Based on the available data, the dermal effects observed are primarily due to irritation and systemic toxicity is not expected.

In a subchronic dermal toxicity study (OECD TG 410), NZW rabbits (n = 10/sex/dose) were exposed to the chemical at 0, 7, 21 or 63 mg/kg bw/day for 21 days. Dermal application at ³7 mg/kg bw/day resulted in local irritation which increased in severity with dose and duration. Slight to moderate erythema and oedema were observed at 7 or 21 mg/kg bw/day. Oedema was more pronounced at the highest dose. Dose-dependent increased incidences of nasal mucous discharge, interstitial pneumonia and lethargy were reported in all treated groups. Lung toxicity was stated to be a result of inhalation of the volatile chemical. No specific systemic toxicity was observed in this study (CLH, 2011).


Many non-guideline studies for the chemical have been conducted in rats, rabbits, guinea pigs, hamsters, dogs and monkeys, with rats being the most sensitive species. These studies had limitations in their protocol or reporting. Overall, the observed effects are similar to that observed upon acute exposure, including pulmonary inflammation, and lesions in the respiratory tract and nasal cavity. Lung effects were considered to result from repeated exposure to an irritant or corrosive atmosphere (CLH, 2011). No classification is recommended.

In several studies ranging from 62–90 days, rats were exposed (whole-body) to the chemical at concentrations ranging from 0.4 ppm (0.9 mg/m3 ) to 4.9 ppm (9.2 mg/m3). At the highest dose, significant mortality was observed. Histopathological changes in the respiratory tract (destruction and hyper- and metaplasia of the epithelial lining and inflammatory alterations) were observed with increasing severity at all doses. Histopathological changes in the lungs included bronchiolar necrosis at 1.4 ppm, and sloughing, bronchiolar oedema and focal pulmonary oedema at 4 ppm. Increased relative organ weights (lung, heart, kidneys and adrenals) was observed at 4.9 ppm. An elevated expiratory flow rate was observed in the low dose group. A dose-related decrease in body weight gain and increased severity of respiratory tract lesions (squamous cell metaplasia in the nasal cavity) were observed at all doses, while body weight change was not significant in the low dose groups. The NOAEC was determined as <0.4 ppm (<0.9 mg/m3 ) (EURAR, 2001; CLH, 2011).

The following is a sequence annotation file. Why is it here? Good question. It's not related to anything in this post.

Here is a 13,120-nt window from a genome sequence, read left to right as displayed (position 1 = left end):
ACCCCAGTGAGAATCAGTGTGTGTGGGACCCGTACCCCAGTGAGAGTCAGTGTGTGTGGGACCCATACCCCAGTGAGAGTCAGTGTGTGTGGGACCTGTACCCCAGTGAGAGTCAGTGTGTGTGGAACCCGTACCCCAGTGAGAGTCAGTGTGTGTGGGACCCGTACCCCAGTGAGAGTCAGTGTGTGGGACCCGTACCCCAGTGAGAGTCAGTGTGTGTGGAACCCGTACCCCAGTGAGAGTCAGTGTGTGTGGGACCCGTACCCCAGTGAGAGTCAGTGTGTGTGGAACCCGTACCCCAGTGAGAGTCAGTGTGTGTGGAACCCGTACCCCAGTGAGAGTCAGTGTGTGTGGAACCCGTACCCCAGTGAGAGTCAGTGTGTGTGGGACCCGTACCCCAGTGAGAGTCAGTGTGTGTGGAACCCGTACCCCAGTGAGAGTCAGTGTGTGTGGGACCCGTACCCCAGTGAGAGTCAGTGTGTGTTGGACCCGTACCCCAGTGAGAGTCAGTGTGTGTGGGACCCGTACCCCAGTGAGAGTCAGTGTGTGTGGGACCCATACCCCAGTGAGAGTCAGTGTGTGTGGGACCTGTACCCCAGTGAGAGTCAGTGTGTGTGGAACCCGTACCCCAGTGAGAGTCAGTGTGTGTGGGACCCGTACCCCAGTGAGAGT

In a repeat dose inhalation study, rats, hamsters and rabbits were exposed (whole-body) to vapours of the chemical at 0.4, 1.4 or 4.9 ppm (0.9, 3.2 or 11.2 mg/m3) for 62 days. Rats were the most sensitive species and effects observed are summarised above. Rabbits and hamsters did not show adverse effects at 0.4 ppm. At the highest dose, clinical toxicity effects included laboured breathing and sneezing, salivation and nasal discharge, decreased body weights, increased relative organ weights (lung, hearts and kidneys), significant increased erythrocyte count, haemoglobin content and number of lymphocytes. Histopathological changes (inflammatory changes in the nasal cavity and respiratory tract) were observed from 1.4 ppm. The NOAECs for rabbits and hamsters were determined as 0.4 ppm (0.9 mg/m3) (EURAR, 2001; CLH, 2011).

Several short-term inhalation studies (up to 3 days, up to 1.7 ppm) in rats were conducted to study the biochemical and histopathological changes in the respiratory and olfactory epithelium of the nose and in free lung cells. Effects were examined at the microscopic level and included cell proliferation in nasal and tracheal epithelium and concentration-dependent increase in the proportion of DNA-synthesising cells, olfactory degeneration and necrosis, ulceration and basal cell hyperplasia of the respiratory epithelium (EURAR, 2001; CICAD, 2002; US EPA, 2003).

One 13-week repeat dose inhalation study in F344 rats was conducted at lower concentrations at 0, 0.05, 0.14, 0.5, 1.4 or 4.2 mg/m3, 6 hours/day, 5 days/week and involved a more extensive examination of the nasal cavity. The NOAECs were established as 0.5 mg/m3 for the respiratory epithelium and 1.4 mg/m3 for the olfactory epithelium, based on neuronal loss at 4.2 mg/m3 (AEP, 2011). Computational fluid dynamic modelling revealed that although the reported NOAEC for the respiratory epithelium was lower, olfactory epithelium lesions arise at a lower delivered tissue dose suggesting that the ofactory epithelium is more sensitive to the effects of inhaled acrolein than the respiratory epithelium (OEHHA, 2008).